But this process of trying to get people and places together, to coordinate it all and make it come off WELL... I hope the tenure committee respects that and understands it, though I doubt they truly will.

Perhaps I'll write up something to include in my tenure credentials notebook outlining these thoughts (in a non-offensive manner).

In other news: I'm tired and cranky today. I don't know why. I've just been in a blah mood. I am frustrated by casting, frustrated with the slowness of every part of the process, frustrated with everything. I think I'm just probably mostly frustrated that I cannot do everything, that I need to leave things to other people and to trust them to do their jobs. I have issues with that in the best of worlds; in this world, where some of those people are students, I just have major concerns about things getting done.

I think it's just Saturday night doldrums. At least the Braves won tonight.

I think I'm also frustrated on a personal level because, after 10 months here, I still don't feel like I have any close friends in the area, no one to call when I want to go see a movie, no one to bounce ideas off of. I have a few friends in the department, but we don't hang out. We all have young families, and that complicates things. But after 11 years in our last place, we had strong ties and close friendships that we left behind, and I am only now -- at the end of the academic year as I am catching my breath for the first time since the move -- beginning to mourn the loss of those friendships and wondering how I will ever replace them.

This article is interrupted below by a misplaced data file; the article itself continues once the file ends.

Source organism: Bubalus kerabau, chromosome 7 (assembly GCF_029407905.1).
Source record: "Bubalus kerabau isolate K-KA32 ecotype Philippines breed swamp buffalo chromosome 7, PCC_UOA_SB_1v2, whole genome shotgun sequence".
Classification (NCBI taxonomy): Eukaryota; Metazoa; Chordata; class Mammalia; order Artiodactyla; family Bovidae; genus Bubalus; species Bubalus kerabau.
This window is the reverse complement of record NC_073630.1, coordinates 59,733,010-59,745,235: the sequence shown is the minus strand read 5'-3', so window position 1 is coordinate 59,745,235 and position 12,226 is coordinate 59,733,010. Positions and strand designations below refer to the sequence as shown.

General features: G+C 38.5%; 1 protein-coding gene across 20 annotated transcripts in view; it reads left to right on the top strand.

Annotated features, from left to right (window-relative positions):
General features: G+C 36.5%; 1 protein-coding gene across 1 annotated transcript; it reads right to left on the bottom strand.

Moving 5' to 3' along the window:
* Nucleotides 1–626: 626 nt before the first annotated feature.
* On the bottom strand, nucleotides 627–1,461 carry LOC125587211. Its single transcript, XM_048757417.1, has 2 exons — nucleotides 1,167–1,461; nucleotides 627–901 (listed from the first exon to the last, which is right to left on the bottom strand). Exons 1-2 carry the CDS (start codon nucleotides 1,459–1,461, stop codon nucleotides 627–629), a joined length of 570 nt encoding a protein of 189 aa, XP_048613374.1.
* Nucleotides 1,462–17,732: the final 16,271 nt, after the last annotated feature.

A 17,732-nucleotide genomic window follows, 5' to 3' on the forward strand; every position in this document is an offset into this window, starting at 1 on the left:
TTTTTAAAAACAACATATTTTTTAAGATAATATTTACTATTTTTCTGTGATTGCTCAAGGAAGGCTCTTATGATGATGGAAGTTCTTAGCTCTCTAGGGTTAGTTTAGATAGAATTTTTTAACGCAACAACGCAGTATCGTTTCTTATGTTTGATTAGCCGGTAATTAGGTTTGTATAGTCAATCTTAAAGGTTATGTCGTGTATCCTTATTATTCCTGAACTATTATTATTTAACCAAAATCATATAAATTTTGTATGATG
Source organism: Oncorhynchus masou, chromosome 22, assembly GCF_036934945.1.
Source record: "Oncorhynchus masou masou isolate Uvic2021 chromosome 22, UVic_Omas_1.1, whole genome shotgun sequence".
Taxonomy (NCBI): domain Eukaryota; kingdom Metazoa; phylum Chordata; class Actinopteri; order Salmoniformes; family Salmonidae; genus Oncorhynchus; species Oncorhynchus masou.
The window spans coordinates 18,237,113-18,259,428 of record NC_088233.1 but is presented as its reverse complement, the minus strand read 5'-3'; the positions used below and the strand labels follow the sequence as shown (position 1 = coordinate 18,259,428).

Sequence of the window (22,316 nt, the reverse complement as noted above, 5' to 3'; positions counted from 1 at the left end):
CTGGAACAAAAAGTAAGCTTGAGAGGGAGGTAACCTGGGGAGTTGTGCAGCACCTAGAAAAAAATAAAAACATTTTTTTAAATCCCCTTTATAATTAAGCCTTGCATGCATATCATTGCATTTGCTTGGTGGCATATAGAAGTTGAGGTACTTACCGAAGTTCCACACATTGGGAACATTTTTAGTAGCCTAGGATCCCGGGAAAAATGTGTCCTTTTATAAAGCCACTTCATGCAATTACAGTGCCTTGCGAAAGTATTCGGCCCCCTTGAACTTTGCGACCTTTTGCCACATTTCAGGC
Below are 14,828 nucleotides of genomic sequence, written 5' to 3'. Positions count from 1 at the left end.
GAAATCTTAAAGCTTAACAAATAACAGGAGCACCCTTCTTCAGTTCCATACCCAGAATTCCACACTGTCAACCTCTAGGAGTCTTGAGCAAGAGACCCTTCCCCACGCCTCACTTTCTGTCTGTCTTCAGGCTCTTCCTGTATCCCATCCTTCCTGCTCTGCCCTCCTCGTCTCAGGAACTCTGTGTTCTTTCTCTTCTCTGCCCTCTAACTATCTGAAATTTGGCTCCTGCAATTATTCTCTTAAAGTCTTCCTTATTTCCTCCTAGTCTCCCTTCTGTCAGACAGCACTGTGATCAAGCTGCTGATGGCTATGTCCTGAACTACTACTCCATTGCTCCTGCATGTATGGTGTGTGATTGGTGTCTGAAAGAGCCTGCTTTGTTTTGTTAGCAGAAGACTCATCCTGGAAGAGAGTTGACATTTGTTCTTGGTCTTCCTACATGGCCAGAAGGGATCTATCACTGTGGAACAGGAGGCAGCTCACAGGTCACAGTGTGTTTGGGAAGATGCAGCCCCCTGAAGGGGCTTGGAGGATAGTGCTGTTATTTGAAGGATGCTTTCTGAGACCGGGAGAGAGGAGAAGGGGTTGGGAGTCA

Thursday, June 02, 2005

Casting Update

Man, I can't catch a break this week. I decided to offer one small but pivotal role to a colleague of mine who auditioned. Turns out he's going to be taking a group of students abroad and will be gone for the entire shoot.

This is a small blow. Nothing major. But I feel like everything has been negative this week (there's more behind the scenes that I haven't told you about).

I may replace him with my brother, who I think can handle the role and who will be visiting during the shoot anyway. I feel weird casting family members, but then again, why not be like Francis Ford Coppola and include my family in my films.

Except for Sofia in Godfather III. That was a bit of an error.

Hopefully, this won't turn out like that.

Spending Budget Money Wisely

I've mentioned our micro-budget for this film in passing. We have about $20,000 pulled together, and with the free use of equipment, it probably kicks it up to $50,000.

That kind of budget leaves little room for extras like paying actors (we're offerring deferred pay, meaning we'll pay them if the film turns a profit); and much in the way of production design (you'll notice a lot of indie films are shot in apartments; these are usually the apartments of the filmmaker and his/her friends).

So now I'm up against one of those difficult choices. We need to get a script clearance report. The short version: a company checks out every possible legal issue in your script (like use of first/last names, company/brand names, etc.) to make sure you won't be sued. You use this report to get something called E&O Insurance on your film (errors and ommissions -- basically, the insurance a distributor needs so they know, when they buy your film, that they're not buying into any legal problems).

The cheapest scritp clearance service I've found thus far is $1000. That's certainly reasonable, but given our actual cash budget, it's a LOT of money. I have raised an extra $350 from other sources, so now I've got a deficit of $650 to pay for the report.

I discussed this with the producer, and he basically said: we don't have any extra anywhere, so it's up to you to tell me if we need to pull money from another place to use on this.

So -- $650 needed, but where do I pull it from? Not sure what I should do... but times 'a wastin'. I have to get the report done soon if it is to be of any use.